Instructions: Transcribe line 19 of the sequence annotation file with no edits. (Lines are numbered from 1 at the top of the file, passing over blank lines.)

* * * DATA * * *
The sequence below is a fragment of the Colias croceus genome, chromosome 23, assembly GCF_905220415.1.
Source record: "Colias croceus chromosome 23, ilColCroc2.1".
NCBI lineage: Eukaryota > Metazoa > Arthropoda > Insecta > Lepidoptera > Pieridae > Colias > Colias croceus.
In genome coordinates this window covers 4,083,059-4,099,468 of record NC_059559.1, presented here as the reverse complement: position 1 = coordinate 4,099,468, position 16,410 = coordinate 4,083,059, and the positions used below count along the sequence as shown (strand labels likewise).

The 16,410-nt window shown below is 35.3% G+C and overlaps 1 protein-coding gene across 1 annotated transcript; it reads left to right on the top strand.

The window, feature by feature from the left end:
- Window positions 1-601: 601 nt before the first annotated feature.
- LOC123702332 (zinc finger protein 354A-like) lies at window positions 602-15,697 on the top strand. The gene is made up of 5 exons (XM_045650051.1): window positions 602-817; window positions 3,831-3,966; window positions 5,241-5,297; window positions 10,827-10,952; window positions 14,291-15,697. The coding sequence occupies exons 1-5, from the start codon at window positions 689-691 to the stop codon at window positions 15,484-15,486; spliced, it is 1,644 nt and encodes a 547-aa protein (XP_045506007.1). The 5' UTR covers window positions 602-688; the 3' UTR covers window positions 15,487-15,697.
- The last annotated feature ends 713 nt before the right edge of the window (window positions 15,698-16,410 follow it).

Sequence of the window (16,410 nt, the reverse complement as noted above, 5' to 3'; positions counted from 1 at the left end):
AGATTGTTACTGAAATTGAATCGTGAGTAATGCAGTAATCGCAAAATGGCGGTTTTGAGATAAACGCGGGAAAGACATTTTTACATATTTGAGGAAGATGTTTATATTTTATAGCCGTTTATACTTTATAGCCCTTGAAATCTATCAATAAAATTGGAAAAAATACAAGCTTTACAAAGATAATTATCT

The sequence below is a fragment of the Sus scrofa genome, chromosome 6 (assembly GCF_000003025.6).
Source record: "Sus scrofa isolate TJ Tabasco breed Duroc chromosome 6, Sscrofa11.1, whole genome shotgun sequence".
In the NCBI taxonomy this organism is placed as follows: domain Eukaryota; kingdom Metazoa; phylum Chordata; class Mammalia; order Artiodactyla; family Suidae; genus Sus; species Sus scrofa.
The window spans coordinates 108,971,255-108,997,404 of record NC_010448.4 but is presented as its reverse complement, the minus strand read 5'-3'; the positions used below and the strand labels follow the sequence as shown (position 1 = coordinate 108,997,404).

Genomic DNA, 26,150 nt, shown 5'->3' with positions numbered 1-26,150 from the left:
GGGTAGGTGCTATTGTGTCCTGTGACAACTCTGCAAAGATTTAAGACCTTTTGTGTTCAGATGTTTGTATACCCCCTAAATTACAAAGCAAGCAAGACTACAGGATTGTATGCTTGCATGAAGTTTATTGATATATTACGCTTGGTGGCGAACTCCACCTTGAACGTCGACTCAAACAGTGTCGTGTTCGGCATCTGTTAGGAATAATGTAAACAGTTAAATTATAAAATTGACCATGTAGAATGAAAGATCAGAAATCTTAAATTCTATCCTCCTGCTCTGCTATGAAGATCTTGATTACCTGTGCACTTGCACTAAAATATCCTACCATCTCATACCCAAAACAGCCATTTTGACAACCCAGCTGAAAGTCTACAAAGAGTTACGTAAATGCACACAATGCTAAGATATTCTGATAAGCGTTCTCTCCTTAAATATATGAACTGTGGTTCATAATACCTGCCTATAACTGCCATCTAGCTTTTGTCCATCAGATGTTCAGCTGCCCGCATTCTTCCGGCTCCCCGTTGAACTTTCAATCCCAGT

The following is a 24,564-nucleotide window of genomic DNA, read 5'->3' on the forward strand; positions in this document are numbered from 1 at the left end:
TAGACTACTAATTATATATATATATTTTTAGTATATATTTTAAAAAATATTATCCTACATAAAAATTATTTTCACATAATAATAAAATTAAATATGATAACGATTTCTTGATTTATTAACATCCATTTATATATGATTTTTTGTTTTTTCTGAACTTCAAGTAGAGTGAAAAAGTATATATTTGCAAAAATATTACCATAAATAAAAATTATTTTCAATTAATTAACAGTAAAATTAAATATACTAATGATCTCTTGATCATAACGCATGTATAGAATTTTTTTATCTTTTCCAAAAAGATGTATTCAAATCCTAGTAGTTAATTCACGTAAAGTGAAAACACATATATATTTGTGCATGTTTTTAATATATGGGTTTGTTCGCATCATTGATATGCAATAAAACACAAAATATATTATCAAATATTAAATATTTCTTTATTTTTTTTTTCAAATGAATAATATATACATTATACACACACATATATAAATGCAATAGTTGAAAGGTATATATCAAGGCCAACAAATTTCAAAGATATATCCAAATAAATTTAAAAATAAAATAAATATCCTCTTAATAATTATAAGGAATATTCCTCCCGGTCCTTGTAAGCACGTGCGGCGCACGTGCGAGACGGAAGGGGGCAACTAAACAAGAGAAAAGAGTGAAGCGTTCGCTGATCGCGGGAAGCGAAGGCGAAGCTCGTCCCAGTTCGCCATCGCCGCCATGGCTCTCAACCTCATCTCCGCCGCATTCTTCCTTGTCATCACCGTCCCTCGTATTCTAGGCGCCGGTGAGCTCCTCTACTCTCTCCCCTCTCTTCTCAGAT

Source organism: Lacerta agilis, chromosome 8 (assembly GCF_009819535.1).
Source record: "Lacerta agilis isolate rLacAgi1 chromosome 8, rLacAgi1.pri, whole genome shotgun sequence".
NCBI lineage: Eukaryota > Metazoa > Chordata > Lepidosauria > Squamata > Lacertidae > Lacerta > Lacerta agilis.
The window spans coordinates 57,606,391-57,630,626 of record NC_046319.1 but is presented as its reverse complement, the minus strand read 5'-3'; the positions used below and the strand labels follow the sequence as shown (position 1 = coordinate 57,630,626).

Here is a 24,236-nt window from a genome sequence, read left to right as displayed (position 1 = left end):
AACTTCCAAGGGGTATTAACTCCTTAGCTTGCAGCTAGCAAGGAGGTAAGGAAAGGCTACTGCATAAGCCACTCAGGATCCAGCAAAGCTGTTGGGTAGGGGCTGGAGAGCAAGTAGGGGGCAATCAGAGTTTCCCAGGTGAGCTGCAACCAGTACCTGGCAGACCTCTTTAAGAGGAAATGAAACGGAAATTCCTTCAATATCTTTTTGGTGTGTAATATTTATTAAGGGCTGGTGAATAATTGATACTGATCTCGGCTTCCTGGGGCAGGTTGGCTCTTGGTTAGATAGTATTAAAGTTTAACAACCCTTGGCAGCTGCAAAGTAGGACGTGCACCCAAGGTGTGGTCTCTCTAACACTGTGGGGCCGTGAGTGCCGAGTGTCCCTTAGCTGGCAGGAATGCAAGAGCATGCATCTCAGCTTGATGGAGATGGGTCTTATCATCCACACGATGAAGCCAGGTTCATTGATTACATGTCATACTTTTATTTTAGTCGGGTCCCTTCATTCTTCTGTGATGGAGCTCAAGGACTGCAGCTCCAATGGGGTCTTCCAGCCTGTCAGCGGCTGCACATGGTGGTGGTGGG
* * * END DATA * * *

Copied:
TAGACTACTAATTATATATATATATTTTTAGTATATATTTTAAAAAATATTATCCTACATAAAAATTATTTTCACATAATAATAAAATTAAATATGATAACGATTTCTTGATTTATTAACATCCATTTATATATGATTTTTTGTTTTTTCTGAACTTCAAGTAGAGTGAAAAAGTATATATTTGCAAAAATATTACCATAAATAAAAATTATTTTCAATTAATTAACAGTAAAATTAAATATACTAATGATCTCTTGATCATAACGCATGTATAGAATTTTTTTATCTTTTCCAAAAAGATGTATTCAAATCCTAGTAGTTAATTCACGTAAAGTGAAAACACATATATATTTGTGCATGTTTTTAATATATGGGTTTGTTCGCATCATTGATATGCAATAAAACACAAAATATATTATCAAATATTAAATATTTCTTTATTTTTTTTTTCAAATGAATAATATATACATTATACACACACATATATAAATGCAATAGTTGAAAGGTATATATCAAGGCCAACAAATTTCAAAGATATATCCAAATAAATTTAAAAATAAAATAAATATCCTCTTAATAATTATAAGGAATATTCCTCCCGGTCCTTGTAAGCACGTGCGGCGCACGTGCGAGACGGAAGGGGGCAACTAAACAAGAGAAAAGAGTGAAGCGTTCGCTGATCGCGGGAAGCGAAGGCGAAGCTCGTCCCAGTTCGCCATCGCCGCCATGGCTCTCAACCTCATCTCCGCCGCATTCTTCCTTGTCATCACCGTCCCTCGTATTCTAGGCGCCGGTGAGCTCCTCTACTCTCTCCCCTCTCTTCTCAGAT